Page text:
Dental restorations like implants often require a healthy amount of jawbone to sustain the implant post and result in better outcomes. However, there are many instances in which a patient may not have sufficient jawbone levels, such as in cases of severe periodontal disease, facial injuries, or an infection in the jawbone. And sometimes, jawbone deterioration results from the natural aging process. In these cases, a bone graft may be necessary to rebuild the bone and create a strong and healthy foundation to hold the restoration of your choice. Let’s explore the bone graft procedure and what you should expect if you need one.
Bone grafts are most often used in conjunction with dental implants. If you’ve thought about getting dental implants to restore your smile and chewing ability, it is crucial that you choose a qualified dentist that assesses your jawbone levels and properly determines whether you need a bone graft for the best results. Otherwise, you risk implant failure, which means that the implant is removed, and you may have to resort to another option to restore your smile.
Additionally, sometimes a sinus lift may be used along with a bone graft, but the dentist will discuss this option with you if necessary.
Getting a bone graft requires several steps.
First, the damaged tooth is removed if it hasn’t been removed already. Then, the dentist can place the bone graft immediately following the extraction. How it works is the material used for the bone graft is often a calcium-based synthetic substance known for its osseointegration abilities, durability, and hardiness. The dentist places the material into the extraction site and then applies a mesh material known as a membrane that helps hold the bone graft in place while the gum heals. It’s likely that the dentist may suture your gum to help hold everything in place.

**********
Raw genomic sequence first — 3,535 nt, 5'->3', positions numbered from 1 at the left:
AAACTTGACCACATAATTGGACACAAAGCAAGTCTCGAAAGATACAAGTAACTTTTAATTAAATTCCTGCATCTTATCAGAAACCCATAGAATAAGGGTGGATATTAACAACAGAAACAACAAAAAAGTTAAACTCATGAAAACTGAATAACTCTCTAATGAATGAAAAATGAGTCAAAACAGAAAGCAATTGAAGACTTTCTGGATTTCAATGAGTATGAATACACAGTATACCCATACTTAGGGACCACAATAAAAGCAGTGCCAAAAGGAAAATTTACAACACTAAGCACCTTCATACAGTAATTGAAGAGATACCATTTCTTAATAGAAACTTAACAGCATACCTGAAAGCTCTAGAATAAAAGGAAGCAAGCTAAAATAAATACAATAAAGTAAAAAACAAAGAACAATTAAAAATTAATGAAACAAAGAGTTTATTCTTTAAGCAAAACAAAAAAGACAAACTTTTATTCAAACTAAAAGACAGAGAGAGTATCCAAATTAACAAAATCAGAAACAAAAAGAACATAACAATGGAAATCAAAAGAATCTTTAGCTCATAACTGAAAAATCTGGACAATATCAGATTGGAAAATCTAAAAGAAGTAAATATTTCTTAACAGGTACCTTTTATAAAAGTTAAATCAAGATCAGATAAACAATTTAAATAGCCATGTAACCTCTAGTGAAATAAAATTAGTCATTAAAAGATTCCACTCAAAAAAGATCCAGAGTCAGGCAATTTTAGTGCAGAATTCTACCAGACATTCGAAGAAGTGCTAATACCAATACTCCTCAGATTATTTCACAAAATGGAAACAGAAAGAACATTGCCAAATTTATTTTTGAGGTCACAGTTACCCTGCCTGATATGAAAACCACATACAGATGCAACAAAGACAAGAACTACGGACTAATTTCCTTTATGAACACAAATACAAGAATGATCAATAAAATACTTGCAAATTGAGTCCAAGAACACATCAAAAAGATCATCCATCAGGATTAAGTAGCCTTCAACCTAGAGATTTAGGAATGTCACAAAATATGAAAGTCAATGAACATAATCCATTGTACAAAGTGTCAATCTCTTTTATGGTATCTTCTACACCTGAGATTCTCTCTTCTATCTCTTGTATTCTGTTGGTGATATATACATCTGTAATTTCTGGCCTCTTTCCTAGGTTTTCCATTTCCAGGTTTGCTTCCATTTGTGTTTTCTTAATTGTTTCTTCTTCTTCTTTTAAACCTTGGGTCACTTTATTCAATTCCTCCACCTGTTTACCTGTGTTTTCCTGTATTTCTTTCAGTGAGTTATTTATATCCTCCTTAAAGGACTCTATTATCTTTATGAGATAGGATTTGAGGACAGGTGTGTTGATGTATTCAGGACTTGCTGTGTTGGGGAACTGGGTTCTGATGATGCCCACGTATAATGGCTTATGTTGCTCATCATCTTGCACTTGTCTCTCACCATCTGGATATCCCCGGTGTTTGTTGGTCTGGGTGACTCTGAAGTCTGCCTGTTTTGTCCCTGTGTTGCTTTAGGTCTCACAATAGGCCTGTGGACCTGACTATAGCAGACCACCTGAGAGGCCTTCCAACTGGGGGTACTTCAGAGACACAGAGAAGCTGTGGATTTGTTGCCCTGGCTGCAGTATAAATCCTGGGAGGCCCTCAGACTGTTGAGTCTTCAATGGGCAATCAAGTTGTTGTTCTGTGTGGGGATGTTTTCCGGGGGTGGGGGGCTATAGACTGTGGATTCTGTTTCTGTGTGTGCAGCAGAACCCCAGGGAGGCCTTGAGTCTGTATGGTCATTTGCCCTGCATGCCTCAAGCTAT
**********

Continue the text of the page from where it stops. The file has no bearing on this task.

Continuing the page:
We will provide you with specific aftercare instructions before you leave our office, but we highly recommend that you avoid the following for at least the first few days until a blood clot forms:
Unless your work requires you to lift or bend at the waist, you will likely be able to return to your job the day after your procedure.
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What happens after a bone graft?
After a bone graft procedure, the bone needs time to heal. This process may take place over the course of six months or longer. We understand that you want to achieve the results of your implants as soon as possible, but we must not rush the healing process. Once the dentist determines that the jawbone is ready, the implant surgery can begin.
What does it feel like to get a bone graft?
For some people, just hearing the phrase “bone graft” gives them chills or invokes anxious feelings. However, the bone graft itself does not cause any pain. You’ll likely feel gum tenderness and some discomfort related to the tooth extraction but not the actual bone graft.